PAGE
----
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On private methods

Let’s invent a hypothetical situation. You’re the software architect for an Objective-C application framework at a large company. This framework is used by many thousands of developers to create all sorts of applications for a particular platform.

However, you have a problem. Developer Technical Support are reporting that some third-party developers are using a tool called class-dump to discover the undocumented methods on your framework’s classes, and are calling them directly in application code. This is leading to stability and potentially other issues, as the methods are not suitable for calling at arbitrary points in the objects’ life cycles.

You immediately reject the distasteful solution of making the private method issue a policy problem. While you could analyse third-party binaries looking for use of undocumented method selectors, this approach is unscalable and error-prone. Instead you need a technical solution.

The problem in more detail

Consider the following class:

@interface GLStaticMethod : NSObject {
@private
    int a;
}
@property (nonatomic, assign) int a;
- (void)doTheLogThing;
@end

@interface GLStaticMethod ()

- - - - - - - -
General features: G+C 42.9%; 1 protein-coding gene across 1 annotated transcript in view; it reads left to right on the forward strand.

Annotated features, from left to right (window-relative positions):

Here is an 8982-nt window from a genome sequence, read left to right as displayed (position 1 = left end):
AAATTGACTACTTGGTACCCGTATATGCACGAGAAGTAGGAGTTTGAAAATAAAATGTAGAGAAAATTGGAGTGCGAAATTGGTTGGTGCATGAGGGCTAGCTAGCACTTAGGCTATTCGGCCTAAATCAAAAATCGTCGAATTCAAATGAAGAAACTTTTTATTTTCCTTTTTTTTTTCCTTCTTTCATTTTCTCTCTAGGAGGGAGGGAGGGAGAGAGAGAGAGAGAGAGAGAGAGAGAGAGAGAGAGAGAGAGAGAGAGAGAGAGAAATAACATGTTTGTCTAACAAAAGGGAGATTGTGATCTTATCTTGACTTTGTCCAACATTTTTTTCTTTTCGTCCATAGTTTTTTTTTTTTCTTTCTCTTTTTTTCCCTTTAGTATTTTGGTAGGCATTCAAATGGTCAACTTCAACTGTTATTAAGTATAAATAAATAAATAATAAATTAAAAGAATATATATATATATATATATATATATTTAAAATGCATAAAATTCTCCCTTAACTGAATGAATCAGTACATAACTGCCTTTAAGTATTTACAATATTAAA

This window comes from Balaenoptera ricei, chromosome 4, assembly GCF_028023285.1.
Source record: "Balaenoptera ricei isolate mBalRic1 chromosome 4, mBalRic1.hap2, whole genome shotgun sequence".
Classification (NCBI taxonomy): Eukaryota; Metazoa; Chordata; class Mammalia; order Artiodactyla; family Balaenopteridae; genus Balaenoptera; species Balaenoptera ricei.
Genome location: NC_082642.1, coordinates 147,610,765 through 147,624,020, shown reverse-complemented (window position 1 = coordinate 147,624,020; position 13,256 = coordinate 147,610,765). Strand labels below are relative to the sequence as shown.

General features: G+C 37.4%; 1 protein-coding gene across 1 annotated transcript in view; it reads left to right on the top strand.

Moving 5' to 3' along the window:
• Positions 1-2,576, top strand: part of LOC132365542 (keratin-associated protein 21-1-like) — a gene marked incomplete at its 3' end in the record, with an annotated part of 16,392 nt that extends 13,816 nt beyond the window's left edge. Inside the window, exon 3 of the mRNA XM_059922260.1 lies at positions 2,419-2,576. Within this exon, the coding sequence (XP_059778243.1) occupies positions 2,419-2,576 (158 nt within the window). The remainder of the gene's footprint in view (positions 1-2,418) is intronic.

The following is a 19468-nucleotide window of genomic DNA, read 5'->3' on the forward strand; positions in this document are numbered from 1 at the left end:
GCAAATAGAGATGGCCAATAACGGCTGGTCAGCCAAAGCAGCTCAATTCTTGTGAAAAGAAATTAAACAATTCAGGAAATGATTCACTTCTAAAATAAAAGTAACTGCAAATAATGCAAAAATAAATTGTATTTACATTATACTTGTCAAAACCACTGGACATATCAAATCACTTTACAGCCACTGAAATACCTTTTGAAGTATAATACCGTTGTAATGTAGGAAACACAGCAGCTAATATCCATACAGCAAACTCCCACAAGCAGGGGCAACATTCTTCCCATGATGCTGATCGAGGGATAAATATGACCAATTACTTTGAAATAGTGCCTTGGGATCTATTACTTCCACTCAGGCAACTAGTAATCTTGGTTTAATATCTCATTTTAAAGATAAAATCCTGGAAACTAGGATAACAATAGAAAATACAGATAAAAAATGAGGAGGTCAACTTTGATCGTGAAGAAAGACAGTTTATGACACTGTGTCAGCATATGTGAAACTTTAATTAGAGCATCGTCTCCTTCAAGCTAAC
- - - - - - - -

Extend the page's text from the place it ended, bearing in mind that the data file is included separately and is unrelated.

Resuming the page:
- (void)logThis;
@end

@implementation GLStaticMethod

@synthesize a;

- (void)doTheLogThing {
    [self logThis];
}

- (void)logThis {
    NSLog(@"Inside logThis: %d", self->a);
}

@end

Clearly this -logThis method would be entirely dangerous if called at unexpected times. Oh OK, it isn’t, but let’s pretend. Well, we haven’t documented it in the header, so no developer will find it, right? Enter class-dump:

/*
 *     Generated by class-dump 3.3.2 (64 bit).
 *
 *     class-dump is Copyright (C) 1997-1998, 2000-2001, 2004-2010 by Steve Nygard.
 */

#pragma mark -

/*
 * File: staticmethod
 * Arch: Intel x86-64 (x86_64)
 *
 *       Objective-C Garbage Collection: Unsupported
 */

@interface GLStaticMethod : NSObject
{
    int a;
}

@property(nonatomic) int a; // @synthesize a;
- (void)logThis;